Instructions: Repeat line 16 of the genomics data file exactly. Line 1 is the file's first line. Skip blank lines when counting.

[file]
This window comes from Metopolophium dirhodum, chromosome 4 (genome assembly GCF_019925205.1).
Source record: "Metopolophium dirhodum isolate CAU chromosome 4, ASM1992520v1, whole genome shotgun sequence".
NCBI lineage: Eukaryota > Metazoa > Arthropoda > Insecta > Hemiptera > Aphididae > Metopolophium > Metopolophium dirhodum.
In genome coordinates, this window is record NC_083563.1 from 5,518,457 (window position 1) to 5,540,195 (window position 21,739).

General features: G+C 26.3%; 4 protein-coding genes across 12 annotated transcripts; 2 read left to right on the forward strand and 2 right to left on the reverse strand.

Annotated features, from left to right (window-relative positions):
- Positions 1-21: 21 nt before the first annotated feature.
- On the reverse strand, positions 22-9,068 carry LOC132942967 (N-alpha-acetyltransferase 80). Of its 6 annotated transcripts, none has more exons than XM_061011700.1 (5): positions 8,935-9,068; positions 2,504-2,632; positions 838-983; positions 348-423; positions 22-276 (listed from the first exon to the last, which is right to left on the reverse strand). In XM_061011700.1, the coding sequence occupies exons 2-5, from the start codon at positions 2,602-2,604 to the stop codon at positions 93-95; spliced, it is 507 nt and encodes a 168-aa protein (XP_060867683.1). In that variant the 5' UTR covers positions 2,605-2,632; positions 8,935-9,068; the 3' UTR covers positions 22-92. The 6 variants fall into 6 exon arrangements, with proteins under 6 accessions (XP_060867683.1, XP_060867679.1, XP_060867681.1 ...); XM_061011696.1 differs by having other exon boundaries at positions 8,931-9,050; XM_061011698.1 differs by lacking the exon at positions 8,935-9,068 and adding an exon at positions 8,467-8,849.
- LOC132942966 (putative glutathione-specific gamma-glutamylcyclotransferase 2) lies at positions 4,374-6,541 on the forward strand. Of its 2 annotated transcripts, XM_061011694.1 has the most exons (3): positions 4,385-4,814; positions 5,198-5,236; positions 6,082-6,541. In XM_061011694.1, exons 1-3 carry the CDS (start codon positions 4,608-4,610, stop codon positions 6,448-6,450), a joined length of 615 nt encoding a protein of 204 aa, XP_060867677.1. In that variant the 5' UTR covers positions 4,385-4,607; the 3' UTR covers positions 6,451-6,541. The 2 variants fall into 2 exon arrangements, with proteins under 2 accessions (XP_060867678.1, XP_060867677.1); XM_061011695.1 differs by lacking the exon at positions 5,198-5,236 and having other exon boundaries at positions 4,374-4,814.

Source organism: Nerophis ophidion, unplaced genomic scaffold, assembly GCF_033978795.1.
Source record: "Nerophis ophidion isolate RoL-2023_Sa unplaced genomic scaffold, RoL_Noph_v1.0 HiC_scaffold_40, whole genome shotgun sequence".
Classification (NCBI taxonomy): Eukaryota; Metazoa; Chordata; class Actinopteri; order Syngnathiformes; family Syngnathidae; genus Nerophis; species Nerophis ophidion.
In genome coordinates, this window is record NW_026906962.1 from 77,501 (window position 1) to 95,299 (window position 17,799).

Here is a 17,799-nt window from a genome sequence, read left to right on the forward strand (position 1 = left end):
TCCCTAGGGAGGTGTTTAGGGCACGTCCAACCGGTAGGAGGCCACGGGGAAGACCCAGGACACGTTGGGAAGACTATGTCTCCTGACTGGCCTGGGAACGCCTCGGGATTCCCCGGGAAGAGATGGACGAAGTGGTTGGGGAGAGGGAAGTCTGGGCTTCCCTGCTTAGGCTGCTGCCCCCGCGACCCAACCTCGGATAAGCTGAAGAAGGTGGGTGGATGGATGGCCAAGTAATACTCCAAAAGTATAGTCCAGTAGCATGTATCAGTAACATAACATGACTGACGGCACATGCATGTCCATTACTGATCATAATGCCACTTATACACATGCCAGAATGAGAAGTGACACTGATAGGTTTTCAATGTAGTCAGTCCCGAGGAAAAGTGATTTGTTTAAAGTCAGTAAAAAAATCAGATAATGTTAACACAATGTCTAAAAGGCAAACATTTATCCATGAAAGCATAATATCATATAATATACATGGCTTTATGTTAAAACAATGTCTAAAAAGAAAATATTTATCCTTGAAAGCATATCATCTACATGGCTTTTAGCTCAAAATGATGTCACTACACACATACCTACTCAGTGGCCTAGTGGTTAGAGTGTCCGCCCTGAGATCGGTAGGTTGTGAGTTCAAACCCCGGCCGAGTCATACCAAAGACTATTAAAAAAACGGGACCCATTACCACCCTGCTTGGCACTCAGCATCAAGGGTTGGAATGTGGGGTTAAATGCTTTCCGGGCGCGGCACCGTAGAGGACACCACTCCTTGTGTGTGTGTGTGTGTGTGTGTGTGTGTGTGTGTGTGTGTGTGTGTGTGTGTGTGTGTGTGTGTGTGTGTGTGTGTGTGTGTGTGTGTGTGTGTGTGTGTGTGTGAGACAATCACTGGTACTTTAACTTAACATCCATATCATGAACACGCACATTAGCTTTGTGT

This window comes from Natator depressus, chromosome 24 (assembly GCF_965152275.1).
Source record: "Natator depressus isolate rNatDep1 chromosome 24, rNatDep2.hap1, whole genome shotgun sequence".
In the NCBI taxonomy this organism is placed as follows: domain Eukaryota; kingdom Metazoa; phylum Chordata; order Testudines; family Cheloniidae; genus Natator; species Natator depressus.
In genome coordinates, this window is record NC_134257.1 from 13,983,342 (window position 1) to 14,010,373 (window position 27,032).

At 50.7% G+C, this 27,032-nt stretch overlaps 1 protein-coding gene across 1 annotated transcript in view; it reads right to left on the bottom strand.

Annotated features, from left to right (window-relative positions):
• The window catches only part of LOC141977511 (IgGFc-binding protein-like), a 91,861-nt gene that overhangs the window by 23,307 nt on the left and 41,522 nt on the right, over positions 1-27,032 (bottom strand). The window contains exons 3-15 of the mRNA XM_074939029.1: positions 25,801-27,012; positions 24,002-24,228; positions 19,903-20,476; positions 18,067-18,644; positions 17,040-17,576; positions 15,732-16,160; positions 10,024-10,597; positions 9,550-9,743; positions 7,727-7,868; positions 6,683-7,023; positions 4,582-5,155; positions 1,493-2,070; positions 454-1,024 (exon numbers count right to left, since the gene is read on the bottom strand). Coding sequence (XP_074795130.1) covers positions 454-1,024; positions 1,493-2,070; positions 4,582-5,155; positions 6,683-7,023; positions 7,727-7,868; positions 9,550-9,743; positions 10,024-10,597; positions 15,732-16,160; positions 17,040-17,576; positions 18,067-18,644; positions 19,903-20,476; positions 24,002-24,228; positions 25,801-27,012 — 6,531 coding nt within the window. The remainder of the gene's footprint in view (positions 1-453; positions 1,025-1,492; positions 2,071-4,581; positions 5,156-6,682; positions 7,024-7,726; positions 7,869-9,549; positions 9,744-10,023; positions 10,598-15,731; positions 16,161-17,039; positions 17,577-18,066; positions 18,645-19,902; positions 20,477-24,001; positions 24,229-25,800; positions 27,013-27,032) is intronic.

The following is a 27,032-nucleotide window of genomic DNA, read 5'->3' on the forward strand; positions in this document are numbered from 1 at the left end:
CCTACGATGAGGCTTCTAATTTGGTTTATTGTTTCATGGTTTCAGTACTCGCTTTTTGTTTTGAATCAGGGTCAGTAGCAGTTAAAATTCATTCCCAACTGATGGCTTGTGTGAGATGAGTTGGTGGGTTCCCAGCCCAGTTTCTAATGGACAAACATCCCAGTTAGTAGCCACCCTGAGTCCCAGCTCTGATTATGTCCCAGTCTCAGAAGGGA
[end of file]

This window comes from Natator depressus, chromosome 24 (assembly GCF_965152275.1).